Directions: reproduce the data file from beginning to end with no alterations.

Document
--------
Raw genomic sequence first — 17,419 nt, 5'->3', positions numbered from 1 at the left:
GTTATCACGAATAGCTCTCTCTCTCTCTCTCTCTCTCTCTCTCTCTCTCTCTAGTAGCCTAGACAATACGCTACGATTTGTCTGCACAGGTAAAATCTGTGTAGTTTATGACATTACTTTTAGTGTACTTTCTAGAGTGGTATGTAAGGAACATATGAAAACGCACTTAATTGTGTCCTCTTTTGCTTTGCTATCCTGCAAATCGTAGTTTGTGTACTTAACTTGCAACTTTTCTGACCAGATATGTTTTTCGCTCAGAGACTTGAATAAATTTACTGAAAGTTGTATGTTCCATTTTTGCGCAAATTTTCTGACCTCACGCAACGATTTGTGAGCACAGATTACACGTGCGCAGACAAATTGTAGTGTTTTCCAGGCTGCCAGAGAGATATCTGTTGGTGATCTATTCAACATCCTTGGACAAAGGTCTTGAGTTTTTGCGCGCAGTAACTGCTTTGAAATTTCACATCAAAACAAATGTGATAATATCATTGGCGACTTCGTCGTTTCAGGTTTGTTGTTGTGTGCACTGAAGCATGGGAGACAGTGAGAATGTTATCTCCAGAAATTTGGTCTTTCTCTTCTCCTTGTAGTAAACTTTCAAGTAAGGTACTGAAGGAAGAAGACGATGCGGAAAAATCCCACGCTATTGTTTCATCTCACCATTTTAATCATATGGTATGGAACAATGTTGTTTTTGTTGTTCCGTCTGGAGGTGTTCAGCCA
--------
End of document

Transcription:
Raw genomic sequence first — 17,419 nt, 5'->3', positions numbered from 1 at the left:
GTTATCACGAATAGCTCTCTCTCTCTCTCTCTCTCTCTCTCTCTCTCTCTCTAGTAGCCTAGACAATACGCTACGATTTGTCTGCACAGGTAAAATCTGTGTAGTTTATGACATTACTTTTAGTGTACTTTCTAGAGTGGTATGTAAGGAACATATGAAAACGCACTTAATTGTGTCCTCTTTTGCTTTGCTATCCTGCAAATCGTAGTTTGTGTACTTAACTTGCAACTTTTCTGACCAGATATGTTTTTCGCTCAGAGACTTGAATAAATTTACTGAAAGTTGTATGTTCCATTTTTGCGCAAATTTTCTGACCTCACGCAACGATTTGTGAGCACAGATTACACGTGCGCAGACAAATTGTAGTGTTTTCCAGGCTGCCAGAGAGATATCTGTTGGTGATCTATTCAACATCCTTGGACAAAGGTCTTGAGTTTTTGCGCGCAGTAACTGCTTTGAAATTTCACATCAAAACAAATGTGATAATATCATTGGCGACTTCGTCGTTTCAGGTTTGTTGTTGTGTGCACTGAAGCATGGGAGACAGTGAGAATGTTATCTCCAGAAATTTGGTCTTTCTCTTCTCCTTGTAGTAAACTTTCAAGTAAGGTACTGAAGGAAGAAGACGATGCGGAAAAATCCCACGCTATTGTTTCATCTCACCATTTTAATCATATGGTATGGAACAATGTTGTTTTTGTTGTTCCGTCTGGAGGTGTTCAGCCA